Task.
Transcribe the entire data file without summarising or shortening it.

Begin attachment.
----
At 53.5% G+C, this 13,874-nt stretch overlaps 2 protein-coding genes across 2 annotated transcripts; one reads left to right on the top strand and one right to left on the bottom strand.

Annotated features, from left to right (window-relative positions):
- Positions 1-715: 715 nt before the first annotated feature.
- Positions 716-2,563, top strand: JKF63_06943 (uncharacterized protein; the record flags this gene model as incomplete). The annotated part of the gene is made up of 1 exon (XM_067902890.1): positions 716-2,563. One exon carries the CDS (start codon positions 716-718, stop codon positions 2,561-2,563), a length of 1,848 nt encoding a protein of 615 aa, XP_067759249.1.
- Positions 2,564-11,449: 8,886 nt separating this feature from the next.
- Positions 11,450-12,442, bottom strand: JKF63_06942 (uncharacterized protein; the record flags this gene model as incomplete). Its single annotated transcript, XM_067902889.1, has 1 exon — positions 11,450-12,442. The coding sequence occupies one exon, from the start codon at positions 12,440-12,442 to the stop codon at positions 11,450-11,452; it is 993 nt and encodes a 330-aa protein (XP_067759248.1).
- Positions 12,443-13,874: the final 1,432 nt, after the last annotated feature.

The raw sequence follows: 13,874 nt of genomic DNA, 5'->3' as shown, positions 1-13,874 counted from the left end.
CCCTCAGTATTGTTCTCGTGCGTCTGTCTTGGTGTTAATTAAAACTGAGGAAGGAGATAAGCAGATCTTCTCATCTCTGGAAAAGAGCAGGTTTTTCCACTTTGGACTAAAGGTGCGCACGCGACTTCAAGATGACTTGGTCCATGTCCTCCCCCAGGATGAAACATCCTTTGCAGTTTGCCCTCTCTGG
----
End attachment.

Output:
At 53.5% G+C, this 13,874-nt stretch overlaps 2 protein-coding genes across 2 annotated transcripts; one reads left to right on the top strand and one right to left on the bottom strand.

Annotated features, from left to right (window-relative positions):
- Positions 1-715: 715 nt before the first annotated feature.
- Positions 716-2,563, top strand: JKF63_06943 (uncharacterized protein; the record flags this gene model as incomplete). The annotated part of the gene is made up of 1 exon (XM_067902890.1): positions 716-2,563. One exon carries the CDS (start codon positions 716-718, stop codon positions 2,561-2,563), a length of 1,848 nt encoding a protein of 615 aa, XP_067759249.1.
- Positions 2,564-11,449: 8,886 nt separating this feature from the next.
- Positions 11,450-12,442, bottom strand: JKF63_06942 (uncharacterized protein; the record flags this gene model as incomplete). Its single annotated transcript, XM_067902889.1, has 1 exon — positions 11,450-12,442. The coding sequence occupies one exon, from the start codon at positions 12,440-12,442 to the stop codon at positions 11,450-11,452; it is 993 nt and encodes a 330-aa protein (XP_067759248.1).
- Positions 12,443-13,874: the final 1,432 nt, after the last annotated feature.

The raw sequence follows: 13,874 nt of genomic DNA, 5'->3' as shown, positions 1-13,874 counted from the left end.
CCCTCAGTATTGTTCTCGTGCGTCTGTCTTGGTGTTAATTAAAACTGAGGAAGGAGATAAGCAGATCTTCTCATCTCTGGAAAAGAGCAGGTTTTTCCACTTTGGACTAAAGGTGCGCACGCGACTTCAAGATGACTTGGTCCATGTCCTCCCCCAGGATGAAACATCCTTTGCAGTTTGCCCTCTCTGG